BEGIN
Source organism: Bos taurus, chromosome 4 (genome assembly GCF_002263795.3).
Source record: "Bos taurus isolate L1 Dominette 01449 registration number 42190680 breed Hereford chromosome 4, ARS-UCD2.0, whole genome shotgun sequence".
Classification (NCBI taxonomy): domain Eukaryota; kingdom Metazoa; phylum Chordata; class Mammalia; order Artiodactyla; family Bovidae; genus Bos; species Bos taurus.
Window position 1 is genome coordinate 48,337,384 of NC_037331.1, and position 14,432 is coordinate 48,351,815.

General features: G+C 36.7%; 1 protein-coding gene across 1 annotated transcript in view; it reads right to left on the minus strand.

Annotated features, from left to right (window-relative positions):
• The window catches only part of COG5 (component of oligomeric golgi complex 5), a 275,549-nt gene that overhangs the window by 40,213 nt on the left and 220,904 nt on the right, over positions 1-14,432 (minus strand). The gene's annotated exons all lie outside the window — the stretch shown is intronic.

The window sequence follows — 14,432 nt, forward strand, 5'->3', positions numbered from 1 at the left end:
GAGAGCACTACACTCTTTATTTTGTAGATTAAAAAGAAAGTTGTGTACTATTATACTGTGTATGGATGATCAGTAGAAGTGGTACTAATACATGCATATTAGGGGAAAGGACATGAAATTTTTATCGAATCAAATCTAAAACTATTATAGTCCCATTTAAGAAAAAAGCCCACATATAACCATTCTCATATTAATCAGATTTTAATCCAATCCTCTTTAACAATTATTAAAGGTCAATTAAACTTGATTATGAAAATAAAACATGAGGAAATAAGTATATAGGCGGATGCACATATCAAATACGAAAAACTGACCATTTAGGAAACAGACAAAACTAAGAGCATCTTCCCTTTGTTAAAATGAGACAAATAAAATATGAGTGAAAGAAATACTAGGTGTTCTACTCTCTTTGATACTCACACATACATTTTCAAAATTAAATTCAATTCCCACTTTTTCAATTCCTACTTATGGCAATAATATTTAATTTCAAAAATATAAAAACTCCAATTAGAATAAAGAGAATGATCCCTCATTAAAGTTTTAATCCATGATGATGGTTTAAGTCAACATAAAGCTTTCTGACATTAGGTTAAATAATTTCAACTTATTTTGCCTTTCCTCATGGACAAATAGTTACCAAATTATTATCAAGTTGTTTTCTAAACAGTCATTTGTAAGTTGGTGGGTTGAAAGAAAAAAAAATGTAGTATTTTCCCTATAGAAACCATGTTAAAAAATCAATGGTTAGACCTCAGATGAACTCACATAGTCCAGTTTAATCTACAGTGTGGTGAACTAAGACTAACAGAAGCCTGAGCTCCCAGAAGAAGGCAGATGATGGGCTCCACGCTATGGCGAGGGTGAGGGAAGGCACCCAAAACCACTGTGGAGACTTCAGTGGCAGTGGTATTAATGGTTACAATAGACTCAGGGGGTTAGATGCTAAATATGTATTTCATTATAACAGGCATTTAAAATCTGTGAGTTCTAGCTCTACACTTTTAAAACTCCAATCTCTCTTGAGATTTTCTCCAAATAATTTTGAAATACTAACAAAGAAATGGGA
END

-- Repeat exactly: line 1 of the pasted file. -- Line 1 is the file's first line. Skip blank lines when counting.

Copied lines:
Source organism: Bos taurus, chromosome 4 (genome assembly GCF_002263795.3).